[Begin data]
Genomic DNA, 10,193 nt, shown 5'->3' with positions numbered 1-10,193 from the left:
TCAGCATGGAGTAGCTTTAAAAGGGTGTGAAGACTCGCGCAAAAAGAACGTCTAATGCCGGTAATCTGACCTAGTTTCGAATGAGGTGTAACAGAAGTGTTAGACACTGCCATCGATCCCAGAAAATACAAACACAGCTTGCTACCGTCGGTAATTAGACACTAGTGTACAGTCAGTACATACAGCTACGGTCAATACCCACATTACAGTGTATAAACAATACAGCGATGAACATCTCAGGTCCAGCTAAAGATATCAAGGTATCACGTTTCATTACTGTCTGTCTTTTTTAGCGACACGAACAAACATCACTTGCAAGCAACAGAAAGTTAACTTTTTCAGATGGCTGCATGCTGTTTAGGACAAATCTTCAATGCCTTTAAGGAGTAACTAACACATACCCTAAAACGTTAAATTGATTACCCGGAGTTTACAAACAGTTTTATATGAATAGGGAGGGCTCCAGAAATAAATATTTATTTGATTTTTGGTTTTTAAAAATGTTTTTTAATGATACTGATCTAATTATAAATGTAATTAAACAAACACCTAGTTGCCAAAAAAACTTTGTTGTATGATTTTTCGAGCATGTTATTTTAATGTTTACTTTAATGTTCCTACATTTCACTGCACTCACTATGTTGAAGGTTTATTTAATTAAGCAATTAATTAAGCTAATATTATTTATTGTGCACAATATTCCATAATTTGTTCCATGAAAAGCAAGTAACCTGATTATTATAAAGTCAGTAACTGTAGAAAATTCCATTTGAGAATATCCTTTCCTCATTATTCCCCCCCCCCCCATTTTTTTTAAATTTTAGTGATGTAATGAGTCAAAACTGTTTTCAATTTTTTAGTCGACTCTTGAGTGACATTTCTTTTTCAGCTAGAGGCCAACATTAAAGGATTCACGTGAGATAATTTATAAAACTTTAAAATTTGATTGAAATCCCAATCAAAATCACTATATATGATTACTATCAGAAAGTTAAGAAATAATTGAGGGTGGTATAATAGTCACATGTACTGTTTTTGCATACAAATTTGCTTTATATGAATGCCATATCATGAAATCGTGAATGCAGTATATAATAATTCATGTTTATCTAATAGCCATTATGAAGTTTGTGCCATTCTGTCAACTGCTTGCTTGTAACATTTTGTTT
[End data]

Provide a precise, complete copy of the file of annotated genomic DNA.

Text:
Genomic DNA, 10,193 nt, shown 5'->3' with positions numbered 1-10,193 from the left:
TCAGCATGGAGTAGCTTTAAAAGGGTGTGAAGACTCGCGCAAAAAGAACGTCTAATGCCGGTAATCTGACCTAGTTTCGAATGAGGTGTAACAGAAGTGTTAGACACTGCCATCGATCCCAGAAAATACAAACACAGCTTGCTACCGTCGGTAATTAGACACTAGTGTACAGTCAGTACATACAGCTACGGTCAATACCCACATTACAGTGTATAAACAATACAGCGATGAACATCTCAGGTCCAGCTAAAGATATCAAGGTATCACGTTTCATTACTGTCTGTCTTTTTTAGCGACACGAACAAACATCACTTGCAAGCAACAGAAAGTTAACTTTTTCAGATGGCTGCATGCTGTTTAGGACAAATCTTCAATGCCTTTAAGGAGTAACTAACACATACCCTAAAACGTTAAATTGATTACCCGGAGTTTACAAACAGTTTTATATGAATAGGGAGGGCTCCAGAAATAAATATTTATTTGATTTTTGGTTTTTAAAAATGTTTTTTAATGATACTGATCTAATTATAAATGTAATTAAACAAACACCTAGTTGCCAAAAAAACTTTGTTGTATGATTTTTCGAGCATGTTATTTTAATGTTTACTTTAATGTTCCTACATTTCACTGCACTCACTATGTTGAAGGTTTATTTAATTAAGCAATTAATTAAGCTAATATTATTTATTGTGCACAATATTCCATAATTTGTTCCATGAAAAGCAAGTAACCTGATTATTATAAAGTCAGTAACTGTAGAAAATTCCATTTGAGAATATCCTTTCCTCATTATTCCCCCCCCCCCCATTTTTTTTAAATTTTAGTGATGTAATGAGTCAAAACTGTTTTCAATTTTTTAGTCGACTCTTGAGTGACATTTCTTTTTCAGCTAGAGGCCAACATTAAAGGATTCACGTGAGATAATTTATAAAACTTTAAAATTTGATTGAAATCCCAATCAAAATCACTATATATGATTACTATCAGAAAGTTAAGAAATAATTGAGGGTGGTATAATAGTCACATGTACTGTTTTTGCATACAAATTTGCTTTATATGAATGCCATATCATGAAATCGTGAATGCAGTATATAATAATTCATGTTTATCTAATAGCCATTATGAAGTTTGTGCCATTCTGTCAACTGCTTGCTTGTAACATTTTGTTT